STEAMLabs Africa

Group 28

Location: Africa, Kenya


Partnership: Greening Curriculum


Language: English


Format: Curriculum Development, Lesson Plans, Online Platform, Resource Development, Teacher Training


Audience: Policymakers, School Leaders, Teachers

Meet the teacherLinks

Felix Malombe

Felix is an esteemed educator with 11 years of teaching experience, specialising in STEAM, Computer Science, and Mathematics for students aged 6 to 18. He was a finalist for the Africa Education Medal and recipient of the Gold Award for STEAM Curriculum Design, his innovative teaching methods transcend boundaries. Felix is a leading EdTech expert, who champions sustainability and service learning. His commitment to transforming education led to him founding STEAMLabs Africa to bridge the gap in 21st-century skills. He is passionate about empowering youth and his legacy lies in shaping young minds for a brighter, more technologically adept future.

Usefull links related to the Solution

STEAMLabs Africa Website
Generation Earthshot Website
Teachers Toolkit


The Generation Earthshot project engaged children and teens in addressing five ‘Earthshot’ challenges that link to The Earthshot Prize; build a waste free world, fix our climate, protect and restore nature, revive our oceans, and clean our air. It tapped into their creativity, providing teachers with a toolkit to guide students in developing innovative solutions. The initiative trained Kenyan teachers to implement the toolkit and in doing so empowered young people to develop their own localised solutions before taking action. It aimed to cultivate a generation actively contributing to environmental solutions where they live.

Theory of Change

By emphasizing the role of education and collaboration the project aims to address issues such as Kenya’s severe decline in forest and tree cover (notably impacting areas such as the Mau Forest) and resulting compromised water catchment capabilities.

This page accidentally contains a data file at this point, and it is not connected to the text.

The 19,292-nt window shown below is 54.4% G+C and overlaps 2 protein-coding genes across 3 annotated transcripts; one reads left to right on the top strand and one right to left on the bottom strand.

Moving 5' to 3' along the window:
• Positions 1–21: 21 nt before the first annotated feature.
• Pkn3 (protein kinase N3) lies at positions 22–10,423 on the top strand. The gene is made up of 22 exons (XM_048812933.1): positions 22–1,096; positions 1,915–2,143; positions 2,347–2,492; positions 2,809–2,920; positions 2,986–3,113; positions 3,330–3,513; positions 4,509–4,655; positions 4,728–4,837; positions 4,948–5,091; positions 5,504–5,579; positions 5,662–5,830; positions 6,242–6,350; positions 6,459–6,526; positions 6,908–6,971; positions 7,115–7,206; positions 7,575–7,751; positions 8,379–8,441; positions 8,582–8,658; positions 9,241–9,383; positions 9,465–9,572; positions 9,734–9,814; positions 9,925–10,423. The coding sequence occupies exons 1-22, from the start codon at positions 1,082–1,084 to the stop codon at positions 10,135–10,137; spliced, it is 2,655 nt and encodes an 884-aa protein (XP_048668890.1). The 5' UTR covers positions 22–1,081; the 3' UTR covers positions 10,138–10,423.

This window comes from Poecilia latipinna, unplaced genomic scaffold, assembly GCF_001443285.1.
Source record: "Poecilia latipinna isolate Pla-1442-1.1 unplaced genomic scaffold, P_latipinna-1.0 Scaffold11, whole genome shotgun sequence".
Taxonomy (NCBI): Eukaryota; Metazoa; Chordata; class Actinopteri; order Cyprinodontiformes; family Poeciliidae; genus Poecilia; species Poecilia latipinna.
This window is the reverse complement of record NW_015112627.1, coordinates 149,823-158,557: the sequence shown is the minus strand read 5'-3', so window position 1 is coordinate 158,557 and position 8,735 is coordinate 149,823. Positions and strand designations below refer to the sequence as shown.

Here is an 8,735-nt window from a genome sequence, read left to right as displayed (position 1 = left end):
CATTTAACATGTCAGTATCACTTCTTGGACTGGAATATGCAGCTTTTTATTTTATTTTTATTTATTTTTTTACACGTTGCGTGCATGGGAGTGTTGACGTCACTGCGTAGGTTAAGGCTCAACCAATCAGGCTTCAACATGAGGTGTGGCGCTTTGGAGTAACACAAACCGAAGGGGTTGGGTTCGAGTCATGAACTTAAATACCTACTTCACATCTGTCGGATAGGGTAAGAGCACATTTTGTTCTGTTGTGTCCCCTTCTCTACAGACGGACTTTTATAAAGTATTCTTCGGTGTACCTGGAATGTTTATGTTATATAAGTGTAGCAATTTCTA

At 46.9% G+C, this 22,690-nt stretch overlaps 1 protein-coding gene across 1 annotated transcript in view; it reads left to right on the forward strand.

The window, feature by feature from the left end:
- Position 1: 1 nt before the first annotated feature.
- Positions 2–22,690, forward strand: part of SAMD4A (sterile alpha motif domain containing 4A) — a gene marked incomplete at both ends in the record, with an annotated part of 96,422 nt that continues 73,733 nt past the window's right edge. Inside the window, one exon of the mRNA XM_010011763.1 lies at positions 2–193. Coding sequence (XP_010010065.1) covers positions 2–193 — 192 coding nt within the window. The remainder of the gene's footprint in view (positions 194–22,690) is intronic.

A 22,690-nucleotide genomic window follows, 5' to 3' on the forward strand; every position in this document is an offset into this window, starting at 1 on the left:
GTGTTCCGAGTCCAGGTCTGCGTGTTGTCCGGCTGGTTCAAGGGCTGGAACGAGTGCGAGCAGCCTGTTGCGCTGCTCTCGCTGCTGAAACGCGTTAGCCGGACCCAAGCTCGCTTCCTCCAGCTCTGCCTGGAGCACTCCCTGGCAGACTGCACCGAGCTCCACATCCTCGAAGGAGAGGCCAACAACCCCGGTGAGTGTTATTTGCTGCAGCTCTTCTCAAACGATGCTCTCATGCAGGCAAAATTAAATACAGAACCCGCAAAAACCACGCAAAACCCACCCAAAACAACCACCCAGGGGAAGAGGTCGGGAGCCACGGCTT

Training teachers to use a toolkit that takes students through a process of defining a problem, generating ideas and creating a solution to those problems has the effect of bringing young people together with adults. Teachers take on a new role of innovation facilitator, working as collaborators with young people to brainstorm and implement solutions for community challenges that are collectively identified. This develops critical student agency.

In the short term, the project heightens awareness and action among students and communities. In the longer term, this learning will contribute to a lasting culture of shared environmental stewardship which will support gradual forest and tree cover recovery.

Approach and Actions

The project, led by Felix, came about through a collaboration between the World’s Largest Lesson Team, global educators, and STEAMLabs Africa. An online Innovation Toolkit was co-produced which contains lesson plans and resources for teachers and students to use to teach climate change topics. The team then trained 569 teachers to use the Innovation Toolkit. The teachers then used the toolkit to facilitate extracurricular learning in their schools.

The toolkit uses a design thinking approach to deliver creative problem-solving skills to the students. Students are encouraged to take ownership of local environmental issues, seeking to raise awareness and find tangible solutions to the problems. The activities for ideation encourage students to think broadly to find solutions and make them as impactful as possible.

As a result of their creative thinking students undertook diverse activities such as tree planting, community education on climate change effects, and collaborative campaigns for climate action. Leveraging mediums like social media, speeches, and formal letters, they amplified their message, creating their own education resources and advocacy campaigns that expanded the project’s influence.

This collaboration exemplifies how unified efforts can yield a positive global impact. Educators and students collaborated, learning about climate change, taking substantive action. Through the collaboration with The Earthshot Prize their impact was shared helping to inspire others beyond Kenya.


The multiplier effect of teacher training led to the involvement of 20,000 students nationwide. Short-term gains include igniting youth awareness and fostering a sense of responsibility toward the environment and the impact of climate change in Kenya. In the long term, the project instilled a mindset shift from passive to active participation in addressing environmental challenges, a commitment to sustainable practices, and the agency to make change.

The project fostered collaboration among educators, organizations, and youth, setting a precedent for scalable, community-driven initiatives. Moreover, it highlighted the immense potential of youth-led action, inspiring other communities to leverage their young people’s creativity for positive global change.

The project stands as a testament to the transformative power of education in our shared fight against climate change and environmental destruction.